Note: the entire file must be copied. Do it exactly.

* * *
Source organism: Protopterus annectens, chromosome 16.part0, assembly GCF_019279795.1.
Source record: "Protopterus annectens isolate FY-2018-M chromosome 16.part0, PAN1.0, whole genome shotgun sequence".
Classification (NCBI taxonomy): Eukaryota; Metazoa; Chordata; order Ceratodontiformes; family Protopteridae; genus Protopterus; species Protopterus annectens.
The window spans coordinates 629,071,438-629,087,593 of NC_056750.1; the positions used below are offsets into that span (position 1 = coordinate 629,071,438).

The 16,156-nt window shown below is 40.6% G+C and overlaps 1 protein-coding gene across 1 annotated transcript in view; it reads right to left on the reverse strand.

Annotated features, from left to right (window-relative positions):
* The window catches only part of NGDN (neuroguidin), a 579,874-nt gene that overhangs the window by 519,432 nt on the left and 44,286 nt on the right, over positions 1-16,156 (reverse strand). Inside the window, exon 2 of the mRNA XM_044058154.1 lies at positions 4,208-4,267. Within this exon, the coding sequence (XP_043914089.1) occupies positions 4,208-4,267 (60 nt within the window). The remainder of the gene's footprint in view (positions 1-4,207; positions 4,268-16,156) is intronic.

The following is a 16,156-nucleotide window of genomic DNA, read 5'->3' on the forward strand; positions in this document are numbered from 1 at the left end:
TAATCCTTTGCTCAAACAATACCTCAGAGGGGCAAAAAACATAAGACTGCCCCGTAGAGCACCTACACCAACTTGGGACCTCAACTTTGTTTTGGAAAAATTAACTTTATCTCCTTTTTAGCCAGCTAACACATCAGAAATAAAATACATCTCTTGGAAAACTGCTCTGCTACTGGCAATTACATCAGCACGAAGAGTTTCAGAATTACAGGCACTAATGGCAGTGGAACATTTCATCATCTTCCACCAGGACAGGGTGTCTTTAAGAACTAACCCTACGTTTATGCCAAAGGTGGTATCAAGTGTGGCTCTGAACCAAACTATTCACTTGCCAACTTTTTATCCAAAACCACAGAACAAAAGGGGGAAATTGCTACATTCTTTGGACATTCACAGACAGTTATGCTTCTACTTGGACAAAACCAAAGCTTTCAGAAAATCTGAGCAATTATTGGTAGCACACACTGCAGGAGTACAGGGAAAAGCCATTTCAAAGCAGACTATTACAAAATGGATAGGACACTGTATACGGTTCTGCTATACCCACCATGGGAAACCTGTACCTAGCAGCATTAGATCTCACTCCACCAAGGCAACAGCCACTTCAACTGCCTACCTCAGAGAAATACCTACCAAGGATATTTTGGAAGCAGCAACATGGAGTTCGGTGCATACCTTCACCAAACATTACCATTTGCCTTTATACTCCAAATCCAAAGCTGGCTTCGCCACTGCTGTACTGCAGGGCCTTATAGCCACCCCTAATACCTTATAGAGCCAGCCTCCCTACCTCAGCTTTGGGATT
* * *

Source organism: Protopterus annectens, chromosome 16.part0, assembly GCF_019279795.1.
Source record: "Protopterus annectens isolate FY-2018-M chromosome 16.part0, PAN1.0, whole genome shotgun sequence".
Classification (NCBI taxonomy): Eukaryota; Metazoa; Chordata; order Ceratodontiformes; family Protopteridae; genus Protopterus; species Protopterus annectens.
The window spans coordinates 629,071,438-629,087,593 of NC_056750.1; the positions used below are offsets into that span (position 1 = coordinate 629,071,438).

The 16,156-nt window shown below is 40.6% G+C and overlaps 1 protein-coding gene across 1 annotated transcript in view; it reads right to left on the reverse strand.

Annotated features, from left to right (window-relative positions):
* The window catches only part of NGDN (neuroguidin), a 579,874-nt gene that overhangs the window by 519,432 nt on the left and 44,286 nt on the right, over positions 1-16,156 (reverse strand). Inside the window, exon 2 of the mRNA XM_044058154.1 lies at positions 4,208-4,267. Within this exon, the coding sequence (XP_043914089.1) occupies positions 4,208-4,267 (60 nt within the window). The remainder of the gene's footprint in view (positions 1-4,207; positions 4,268-16,156) is intronic.

The following is a 16,156-nucleotide window of genomic DNA, read 5'->3' on the forward strand; positions in this document are numbered from 1 at the left end:
TAATCCTTTGCTCAAACAATACCTCAGAGGGGCAAAAAACATAAGACTGCCCCGTAGAGCACCTACACCAACTTGGGACCTCAACTTTGTTTTGGAAAAATTAACTTTATCTCCTTTTTAGCCAGCTAACACATCAGAAATAAAATACATCTCTTGGAAAACTGCTCTGCTACTGGCAATTACATCAGCACGAAGAGTTTCAGAATTACAGGCACTAATGGCAGTGGAACATTTCATCATCTTCCACCAGGACAGGGTGTCTTTAAGAACTAACCCTACGTTTATGCCAAAGGTGGTATCAAGTGTGGCTCTGAACCAAACTATTCACTTGCCAACTTTTTATCCAAAACCACAGAACAAAAGGGGGAAATTGCTACATTCTTTGGACATTCACAGACAGTTATGCTTCTACTTGGACAAAACCAAAGCTTTCAGAAAATCTGAGCAATTATTGGTAGCACACACTGCAGGAGTACAGGGAAAAGCCATTTCAAAGCAGACTATTACAAAATGGATAGGACACTGTATACGGTTCTGCTATACCCACCATGGGAAACCTGTACCTAGCAGCATTAGATCTCACTCCACCAAGGCAACAGCCACTTCAACTGCCTACCTCAGAGAAATACCTACCAAGGATATTTTGGAAGCAGCAACATGGAGTTCGGTGCATACCTTCACCAAACATTACCATTTGCCTTTATACTCCAAATCCAAAGCTGGCTTCGCCACTGCTGTACTGCAGGGCCTTATAGCCACCCCTAATACCTTATAGAGCCAGCCTCCCTACCTCAGCTTTGGGATT